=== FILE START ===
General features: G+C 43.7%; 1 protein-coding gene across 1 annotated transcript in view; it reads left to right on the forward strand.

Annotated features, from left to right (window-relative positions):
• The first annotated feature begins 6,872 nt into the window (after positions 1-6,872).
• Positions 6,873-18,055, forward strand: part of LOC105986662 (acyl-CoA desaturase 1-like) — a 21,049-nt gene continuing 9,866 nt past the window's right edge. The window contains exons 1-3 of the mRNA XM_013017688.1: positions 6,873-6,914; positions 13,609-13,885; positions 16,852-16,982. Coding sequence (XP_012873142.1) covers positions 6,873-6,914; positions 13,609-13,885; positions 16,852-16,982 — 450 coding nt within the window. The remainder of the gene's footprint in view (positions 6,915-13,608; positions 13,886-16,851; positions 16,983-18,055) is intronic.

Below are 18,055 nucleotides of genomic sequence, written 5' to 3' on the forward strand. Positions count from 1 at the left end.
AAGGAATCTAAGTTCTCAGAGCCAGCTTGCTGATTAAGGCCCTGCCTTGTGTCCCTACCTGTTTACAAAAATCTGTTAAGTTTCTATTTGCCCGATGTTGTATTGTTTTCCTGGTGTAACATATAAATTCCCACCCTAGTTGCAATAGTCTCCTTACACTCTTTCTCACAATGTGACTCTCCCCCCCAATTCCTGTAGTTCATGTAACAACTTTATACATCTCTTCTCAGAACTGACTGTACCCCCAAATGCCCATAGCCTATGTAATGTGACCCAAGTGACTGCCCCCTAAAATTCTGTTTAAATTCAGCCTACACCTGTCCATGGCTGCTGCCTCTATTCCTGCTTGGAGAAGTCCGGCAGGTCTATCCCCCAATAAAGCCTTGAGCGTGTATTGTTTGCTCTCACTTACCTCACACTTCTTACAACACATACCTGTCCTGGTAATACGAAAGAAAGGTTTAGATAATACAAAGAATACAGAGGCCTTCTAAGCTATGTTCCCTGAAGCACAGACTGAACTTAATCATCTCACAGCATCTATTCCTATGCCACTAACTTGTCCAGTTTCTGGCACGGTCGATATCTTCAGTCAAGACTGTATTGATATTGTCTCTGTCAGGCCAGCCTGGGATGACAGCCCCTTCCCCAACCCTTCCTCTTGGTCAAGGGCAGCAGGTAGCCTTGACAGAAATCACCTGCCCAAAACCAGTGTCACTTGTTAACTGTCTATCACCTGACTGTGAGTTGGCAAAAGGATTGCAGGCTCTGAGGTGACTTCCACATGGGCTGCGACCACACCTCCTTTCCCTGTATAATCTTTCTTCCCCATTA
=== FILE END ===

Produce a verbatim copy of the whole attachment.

General features: G+C 43.7%; 1 protein-coding gene across 1 annotated transcript in view; it reads left to right on the forward strand.

Annotated features, from left to right (window-relative positions):
• The first annotated feature begins 6,872 nt into the window (after positions 1-6,872).
• Positions 6,873-18,055, forward strand: part of LOC105986662 (acyl-CoA desaturase 1-like) — a 21,049-nt gene continuing 9,866 nt past the window's right edge. The window contains exons 1-3 of the mRNA XM_013017688.1: positions 6,873-6,914; positions 13,609-13,885; positions 16,852-16,982. Coding sequence (XP_012873142.1) covers positions 6,873-6,914; positions 13,609-13,885; positions 16,852-16,982 — 450 coding nt within the window. The remainder of the gene's footprint in view (positions 6,915-13,608; positions 13,886-16,851; positions 16,983-18,055) is intronic.

Below are 18,055 nucleotides of genomic sequence, written 5' to 3' on the forward strand. Positions count from 1 at the left end.
AAGGAATCTAAGTTCTCAGAGCCAGCTTGCTGATTAAGGCCCTGCCTTGTGTCCCTACCTGTTTACAAAAATCTGTTAAGTTTCTATTTGCCCGATGTTGTATTGTTTTCCTGGTGTAACATATAAATTCCCACCCTAGTTGCAATAGTCTCCTTACACTCTTTCTCACAATGTGACTCTCCCCCCCAATTCCTGTAGTTCATGTAACAACTTTATACATCTCTTCTCAGAACTGACTGTACCCCCAAATGCCCATAGCCTATGTAATGTGACCCAAGTGACTGCCCCCTAAAATTCTGTTTAAATTCAGCCTACACCTGTCCATGGCTGCTGCCTCTATTCCTGCTTGGAGAAGTCCGGCAGGTCTATCCCCCAATAAAGCCTTGAGCGTGTATTGTTTGCTCTCACTTACCTCACACTTCTTACAACACATACCTGTCCTGGTAATACGAAAGAAAGGTTTAGATAATACAAAGAATACAGAGGCCTTCTAAGCTATGTTCCCTGAAGCACAGACTGAACTTAATCATCTCACAGCATCTATTCCTATGCCACTAACTTGTCCAGTTTCTGGCACGGTCGATATCTTCAGTCAAGACTGTATTGATATTGTCTCTGTCAGGCCAGCCTGGGATGACAGCCCCTTCCCCAACCCTTCCTCTTGGTCAAGGGCAGCAGGTAGCCTTGACAGAAATCACCTGCCCAAAACCAGTGTCACTTGTTAACTGTCTATCACCTGACTGTGAGTTGGCAAAAGGATTGCAGGCTCTGAGGTGACTTCCACATGGGCTGCGACCACACCTCCTTTCCCTGTATAATCTTTCTTCCCCATTA